From Kiribati to Kyrgyzstan, we list the most commonly mispronounced country names.
When Donald Trump mispronounced Namibia as ‘Nambia’ in 2017, he became the subject of widespread ridicule. Journalists wondered if he meant Zambia or Gambia while social media users mocked up memes and one enterprising tweeter took the opportunity to pitch a new title to Lonely Planet.
We at Atlas & Boots took pity on Trump for we have mispronounced a country or two in our time as travellers.
In our most recent video, Peter mispronounces the Gasherbrum Range as Gasherbrown despite being well aware of what it’s actually called (he spends enough time reading and dreaming about mountains, believe me). This led us to examine some of the most commonly mispronounced country names – listed below to stop you making a faux pas should you, like Trump, find yourself lunching with the country’s president.
Right: kiribass (link)
When we set off across the South Pacific as part of our trip around the world, we tried to engineer a way to get to Kiribati. Sadly, it was just too difficult logistically and so we shelved it for a later date. Its remote location may explain why Kiribati is one of the least visited countries in the world (and why no one knows how to say its name).
Comprising 33 islands, the country has a total land area of 800km2 but is spread over 3.5 million km2 of ocean. This means that Kiribati is the only country in the world to fall into all four hemispheres, straddling the equator and extending into the eastern and western hemispheres.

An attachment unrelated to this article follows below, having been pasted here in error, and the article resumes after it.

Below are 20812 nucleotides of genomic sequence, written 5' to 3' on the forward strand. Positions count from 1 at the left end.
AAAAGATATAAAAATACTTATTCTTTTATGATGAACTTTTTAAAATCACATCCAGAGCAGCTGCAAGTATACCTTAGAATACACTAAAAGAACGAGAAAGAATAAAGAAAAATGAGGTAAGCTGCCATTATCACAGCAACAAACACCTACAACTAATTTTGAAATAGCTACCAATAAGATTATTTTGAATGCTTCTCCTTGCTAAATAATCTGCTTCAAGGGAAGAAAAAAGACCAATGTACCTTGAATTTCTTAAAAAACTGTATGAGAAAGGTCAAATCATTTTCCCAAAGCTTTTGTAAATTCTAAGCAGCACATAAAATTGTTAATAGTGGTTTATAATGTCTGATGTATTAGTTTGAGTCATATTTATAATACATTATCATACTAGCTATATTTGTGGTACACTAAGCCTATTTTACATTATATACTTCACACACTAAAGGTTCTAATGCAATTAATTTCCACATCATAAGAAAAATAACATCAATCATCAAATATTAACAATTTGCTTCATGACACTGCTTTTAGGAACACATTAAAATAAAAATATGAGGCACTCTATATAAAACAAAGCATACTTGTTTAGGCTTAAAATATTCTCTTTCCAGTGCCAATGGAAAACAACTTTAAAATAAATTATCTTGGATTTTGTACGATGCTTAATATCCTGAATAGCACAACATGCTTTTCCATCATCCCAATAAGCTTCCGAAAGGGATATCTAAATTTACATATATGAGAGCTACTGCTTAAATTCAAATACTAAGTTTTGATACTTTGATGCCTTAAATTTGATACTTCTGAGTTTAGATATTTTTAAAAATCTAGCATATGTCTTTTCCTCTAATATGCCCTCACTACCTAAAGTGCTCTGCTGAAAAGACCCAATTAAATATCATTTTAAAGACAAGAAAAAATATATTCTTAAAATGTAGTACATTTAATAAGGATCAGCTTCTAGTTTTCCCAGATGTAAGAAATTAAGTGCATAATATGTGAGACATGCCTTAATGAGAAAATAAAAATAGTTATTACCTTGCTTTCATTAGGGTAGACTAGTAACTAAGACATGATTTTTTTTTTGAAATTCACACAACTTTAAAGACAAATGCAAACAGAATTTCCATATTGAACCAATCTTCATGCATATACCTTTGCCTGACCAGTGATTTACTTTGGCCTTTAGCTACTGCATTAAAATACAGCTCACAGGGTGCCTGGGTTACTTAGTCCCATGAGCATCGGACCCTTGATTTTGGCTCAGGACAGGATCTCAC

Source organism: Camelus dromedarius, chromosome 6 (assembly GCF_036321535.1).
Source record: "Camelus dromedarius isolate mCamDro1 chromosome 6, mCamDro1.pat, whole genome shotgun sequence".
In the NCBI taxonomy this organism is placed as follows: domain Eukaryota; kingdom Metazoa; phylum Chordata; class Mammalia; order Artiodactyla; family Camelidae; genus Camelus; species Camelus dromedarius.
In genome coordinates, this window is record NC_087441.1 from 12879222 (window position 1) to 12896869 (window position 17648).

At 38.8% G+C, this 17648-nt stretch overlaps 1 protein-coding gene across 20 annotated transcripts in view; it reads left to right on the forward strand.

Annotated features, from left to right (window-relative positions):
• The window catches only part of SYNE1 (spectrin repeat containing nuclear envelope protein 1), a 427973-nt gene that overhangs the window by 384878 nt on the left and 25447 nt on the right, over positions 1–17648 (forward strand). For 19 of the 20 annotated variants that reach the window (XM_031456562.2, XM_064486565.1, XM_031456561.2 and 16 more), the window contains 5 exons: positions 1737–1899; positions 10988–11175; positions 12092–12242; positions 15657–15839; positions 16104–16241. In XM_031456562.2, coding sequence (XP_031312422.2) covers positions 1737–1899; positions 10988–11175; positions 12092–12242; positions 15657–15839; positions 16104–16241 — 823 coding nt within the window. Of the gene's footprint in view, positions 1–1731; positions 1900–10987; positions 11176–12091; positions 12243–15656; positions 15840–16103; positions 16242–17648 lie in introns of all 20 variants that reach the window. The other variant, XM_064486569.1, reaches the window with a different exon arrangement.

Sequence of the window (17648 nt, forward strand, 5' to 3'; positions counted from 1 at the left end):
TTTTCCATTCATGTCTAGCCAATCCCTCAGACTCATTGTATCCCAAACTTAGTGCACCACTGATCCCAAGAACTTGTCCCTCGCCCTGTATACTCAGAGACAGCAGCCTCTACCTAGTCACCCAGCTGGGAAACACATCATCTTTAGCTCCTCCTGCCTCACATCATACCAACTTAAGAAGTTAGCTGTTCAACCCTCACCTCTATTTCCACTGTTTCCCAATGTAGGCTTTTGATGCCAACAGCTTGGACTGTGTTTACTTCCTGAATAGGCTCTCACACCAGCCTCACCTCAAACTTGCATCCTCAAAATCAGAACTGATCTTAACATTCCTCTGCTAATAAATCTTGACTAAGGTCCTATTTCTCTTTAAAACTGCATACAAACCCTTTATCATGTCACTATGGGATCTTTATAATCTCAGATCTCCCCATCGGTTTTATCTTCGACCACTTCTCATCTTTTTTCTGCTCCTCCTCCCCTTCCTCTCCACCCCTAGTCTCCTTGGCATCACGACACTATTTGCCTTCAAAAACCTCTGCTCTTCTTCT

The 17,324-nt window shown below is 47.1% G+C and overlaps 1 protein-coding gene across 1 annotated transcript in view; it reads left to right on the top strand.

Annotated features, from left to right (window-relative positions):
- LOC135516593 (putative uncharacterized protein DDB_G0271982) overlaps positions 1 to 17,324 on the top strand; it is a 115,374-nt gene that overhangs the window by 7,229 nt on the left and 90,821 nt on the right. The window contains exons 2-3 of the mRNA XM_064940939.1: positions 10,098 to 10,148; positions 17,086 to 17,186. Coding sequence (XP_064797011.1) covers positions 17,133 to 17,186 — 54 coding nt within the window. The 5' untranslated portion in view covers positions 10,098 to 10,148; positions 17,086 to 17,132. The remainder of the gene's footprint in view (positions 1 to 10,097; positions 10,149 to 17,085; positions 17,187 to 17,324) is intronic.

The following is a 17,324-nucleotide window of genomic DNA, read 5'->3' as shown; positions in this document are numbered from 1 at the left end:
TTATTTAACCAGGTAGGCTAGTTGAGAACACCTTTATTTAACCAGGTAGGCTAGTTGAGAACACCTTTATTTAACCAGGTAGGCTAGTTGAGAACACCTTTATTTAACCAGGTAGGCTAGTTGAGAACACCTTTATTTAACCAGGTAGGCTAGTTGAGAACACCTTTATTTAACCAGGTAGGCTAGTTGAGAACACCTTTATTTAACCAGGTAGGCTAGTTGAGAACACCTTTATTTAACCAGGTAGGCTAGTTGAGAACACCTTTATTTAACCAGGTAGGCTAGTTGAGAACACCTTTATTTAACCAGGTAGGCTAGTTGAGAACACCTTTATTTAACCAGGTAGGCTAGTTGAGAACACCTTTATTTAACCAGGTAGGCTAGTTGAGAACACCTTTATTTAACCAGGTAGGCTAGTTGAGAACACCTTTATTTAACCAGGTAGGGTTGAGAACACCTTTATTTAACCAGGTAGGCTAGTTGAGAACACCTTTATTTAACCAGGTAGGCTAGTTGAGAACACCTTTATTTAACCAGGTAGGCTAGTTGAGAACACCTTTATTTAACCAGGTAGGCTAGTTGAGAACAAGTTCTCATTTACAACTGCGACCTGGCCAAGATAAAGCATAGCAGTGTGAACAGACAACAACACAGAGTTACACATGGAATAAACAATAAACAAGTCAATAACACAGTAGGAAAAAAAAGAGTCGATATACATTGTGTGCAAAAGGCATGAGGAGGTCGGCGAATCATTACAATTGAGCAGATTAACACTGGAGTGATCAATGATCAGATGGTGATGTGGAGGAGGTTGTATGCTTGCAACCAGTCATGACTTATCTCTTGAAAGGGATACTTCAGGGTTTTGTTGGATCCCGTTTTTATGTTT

Right: cut-ta (link)
In 2017, Peter and I met an American academic on our trip to Djibouti (pronounced jibooti). He told us about his time in ‘cutter’ and it took us a moment to realise that he meant Qatar. We assumed he had mispronounced the name.
We were chastened then to find out recently that it was not he but we that had been mispronouncing Qatar. The second syllable is slightly elongated, but not as much as we thought, making the name more ‘cutter’ than ‘cut-TAAR’.
Right: leh-soo-too (link)
We visited Lesotho in 2018 and I was surprised to learn that it was pronounced leh-soo-too and not leh-soh-toh. It’s not the only thing that surprised me about the country. I knew little of Lesotho before our visit and I’ll admit that I expected a dusty bowl of a country caught like a fly in South Africa’s fist. What I found was lush folds of velvet green and dramatic scenery that could have been plucked from Lord of the Rings.
I was also surprised to learn that Lesotho is the ‘world’s highest country’… sort of. It has the ‘highest lowest point’ of any other country: 1,400m (4,593ft), hence its nickname ‘Kingdom of the Sky’.
Right: ker-gis-tan (link)
Kyrgyzstan is one of only two countries that lie on average above 2,000m (6,561ft), the other being Lesotho. The mountainous Tian Shan region covers 80% of the country, earning it the moniker ‘Switzerland of Central Asia’.
Kyrgyzstan is a landlocked country (one of 45 in the world), but does benefit from Issyk-Kul, the world’s second largest high-altitude lake (behind Lake Titicaca in South America).